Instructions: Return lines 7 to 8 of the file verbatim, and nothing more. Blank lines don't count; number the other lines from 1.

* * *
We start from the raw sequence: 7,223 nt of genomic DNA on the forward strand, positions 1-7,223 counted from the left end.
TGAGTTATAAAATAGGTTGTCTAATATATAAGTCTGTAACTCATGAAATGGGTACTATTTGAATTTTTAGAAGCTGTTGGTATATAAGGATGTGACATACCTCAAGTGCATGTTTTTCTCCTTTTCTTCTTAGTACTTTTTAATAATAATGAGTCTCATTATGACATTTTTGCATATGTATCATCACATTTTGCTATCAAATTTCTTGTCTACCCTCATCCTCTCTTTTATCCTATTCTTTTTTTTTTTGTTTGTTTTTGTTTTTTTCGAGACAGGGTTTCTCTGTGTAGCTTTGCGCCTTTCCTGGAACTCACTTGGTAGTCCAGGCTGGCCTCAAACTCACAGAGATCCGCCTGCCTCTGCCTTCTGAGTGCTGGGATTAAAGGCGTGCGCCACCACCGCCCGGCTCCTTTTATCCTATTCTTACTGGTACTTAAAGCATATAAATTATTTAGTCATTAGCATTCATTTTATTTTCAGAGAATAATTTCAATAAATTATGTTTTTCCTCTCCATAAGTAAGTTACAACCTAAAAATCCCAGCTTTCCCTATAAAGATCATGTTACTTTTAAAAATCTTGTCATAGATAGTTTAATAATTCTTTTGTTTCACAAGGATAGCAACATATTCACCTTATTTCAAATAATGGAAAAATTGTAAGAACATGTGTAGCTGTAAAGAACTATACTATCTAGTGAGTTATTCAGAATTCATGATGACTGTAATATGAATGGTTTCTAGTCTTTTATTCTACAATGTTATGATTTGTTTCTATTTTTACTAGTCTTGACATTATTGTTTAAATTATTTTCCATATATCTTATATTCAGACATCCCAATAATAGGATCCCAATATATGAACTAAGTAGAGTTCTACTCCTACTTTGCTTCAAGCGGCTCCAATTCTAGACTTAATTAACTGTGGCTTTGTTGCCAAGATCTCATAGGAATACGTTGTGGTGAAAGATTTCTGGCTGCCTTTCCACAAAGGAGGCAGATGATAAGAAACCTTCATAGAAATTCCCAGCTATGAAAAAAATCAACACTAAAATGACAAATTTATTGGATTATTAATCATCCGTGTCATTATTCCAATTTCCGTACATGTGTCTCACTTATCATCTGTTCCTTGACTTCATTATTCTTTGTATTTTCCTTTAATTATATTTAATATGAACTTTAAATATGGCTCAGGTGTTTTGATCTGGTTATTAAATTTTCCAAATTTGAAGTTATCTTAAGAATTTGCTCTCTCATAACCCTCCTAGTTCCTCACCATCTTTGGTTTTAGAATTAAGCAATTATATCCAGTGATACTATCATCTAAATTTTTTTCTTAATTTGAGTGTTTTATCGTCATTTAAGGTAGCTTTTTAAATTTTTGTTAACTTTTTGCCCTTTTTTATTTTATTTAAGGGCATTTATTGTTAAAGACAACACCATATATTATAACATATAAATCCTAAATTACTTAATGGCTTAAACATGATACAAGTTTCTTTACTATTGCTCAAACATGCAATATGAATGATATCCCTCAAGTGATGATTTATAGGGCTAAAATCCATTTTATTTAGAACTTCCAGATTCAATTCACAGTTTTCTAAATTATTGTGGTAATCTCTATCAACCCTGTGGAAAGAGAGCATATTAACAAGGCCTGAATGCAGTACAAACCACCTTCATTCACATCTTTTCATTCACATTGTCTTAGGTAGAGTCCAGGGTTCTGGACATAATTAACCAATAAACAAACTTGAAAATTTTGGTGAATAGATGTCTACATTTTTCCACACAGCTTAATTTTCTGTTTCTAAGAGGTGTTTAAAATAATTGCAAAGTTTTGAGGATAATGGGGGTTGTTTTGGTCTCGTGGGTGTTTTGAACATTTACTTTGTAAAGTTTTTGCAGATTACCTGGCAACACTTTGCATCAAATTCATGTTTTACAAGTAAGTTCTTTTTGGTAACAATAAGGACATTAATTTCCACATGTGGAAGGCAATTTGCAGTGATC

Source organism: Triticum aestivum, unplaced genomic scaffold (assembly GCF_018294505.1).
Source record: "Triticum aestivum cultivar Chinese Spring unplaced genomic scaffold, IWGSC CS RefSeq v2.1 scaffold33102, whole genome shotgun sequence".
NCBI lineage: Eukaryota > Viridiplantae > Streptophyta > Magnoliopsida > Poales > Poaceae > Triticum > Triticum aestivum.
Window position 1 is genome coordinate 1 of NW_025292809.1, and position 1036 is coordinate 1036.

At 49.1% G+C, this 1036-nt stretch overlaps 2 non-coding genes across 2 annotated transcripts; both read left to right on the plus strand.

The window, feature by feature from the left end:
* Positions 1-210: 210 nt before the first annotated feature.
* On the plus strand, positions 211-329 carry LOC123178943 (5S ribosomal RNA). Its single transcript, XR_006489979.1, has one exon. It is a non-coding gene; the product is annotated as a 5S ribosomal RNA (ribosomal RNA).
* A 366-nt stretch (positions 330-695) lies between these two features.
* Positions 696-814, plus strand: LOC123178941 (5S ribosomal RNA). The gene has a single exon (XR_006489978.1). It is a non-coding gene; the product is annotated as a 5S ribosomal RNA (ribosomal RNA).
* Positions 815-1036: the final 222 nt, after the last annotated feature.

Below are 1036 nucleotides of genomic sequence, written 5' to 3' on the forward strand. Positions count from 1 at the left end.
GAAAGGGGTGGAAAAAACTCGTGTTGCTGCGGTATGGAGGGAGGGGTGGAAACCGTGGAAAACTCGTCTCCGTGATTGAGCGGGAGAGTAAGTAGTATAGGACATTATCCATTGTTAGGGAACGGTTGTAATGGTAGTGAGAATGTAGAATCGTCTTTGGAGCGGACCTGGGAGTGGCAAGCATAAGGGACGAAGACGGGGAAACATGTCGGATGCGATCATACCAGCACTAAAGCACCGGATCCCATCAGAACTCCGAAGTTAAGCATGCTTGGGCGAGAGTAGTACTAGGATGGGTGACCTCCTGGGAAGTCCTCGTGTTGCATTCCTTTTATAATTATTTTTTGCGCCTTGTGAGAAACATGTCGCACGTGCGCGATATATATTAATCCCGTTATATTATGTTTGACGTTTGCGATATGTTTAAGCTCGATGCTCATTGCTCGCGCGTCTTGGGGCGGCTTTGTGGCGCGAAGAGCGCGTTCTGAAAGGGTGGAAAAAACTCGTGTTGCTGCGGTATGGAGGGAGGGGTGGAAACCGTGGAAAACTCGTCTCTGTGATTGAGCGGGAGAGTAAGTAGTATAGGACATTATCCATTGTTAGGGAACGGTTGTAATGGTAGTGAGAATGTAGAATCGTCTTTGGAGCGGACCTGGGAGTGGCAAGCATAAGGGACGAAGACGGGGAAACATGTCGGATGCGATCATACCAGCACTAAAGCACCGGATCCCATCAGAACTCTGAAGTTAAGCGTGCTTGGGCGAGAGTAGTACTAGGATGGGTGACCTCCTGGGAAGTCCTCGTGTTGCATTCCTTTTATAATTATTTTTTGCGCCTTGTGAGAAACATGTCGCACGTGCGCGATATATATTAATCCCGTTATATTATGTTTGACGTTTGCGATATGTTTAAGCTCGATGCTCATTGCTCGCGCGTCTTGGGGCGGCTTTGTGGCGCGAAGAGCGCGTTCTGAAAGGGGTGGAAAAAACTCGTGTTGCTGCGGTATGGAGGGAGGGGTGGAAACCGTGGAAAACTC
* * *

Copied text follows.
At 49.1% G+C, this 1036-nt stretch overlaps 2 non-coding genes across 2 annotated transcripts; both read left to right on the plus strand.

The window, feature by feature from the left end: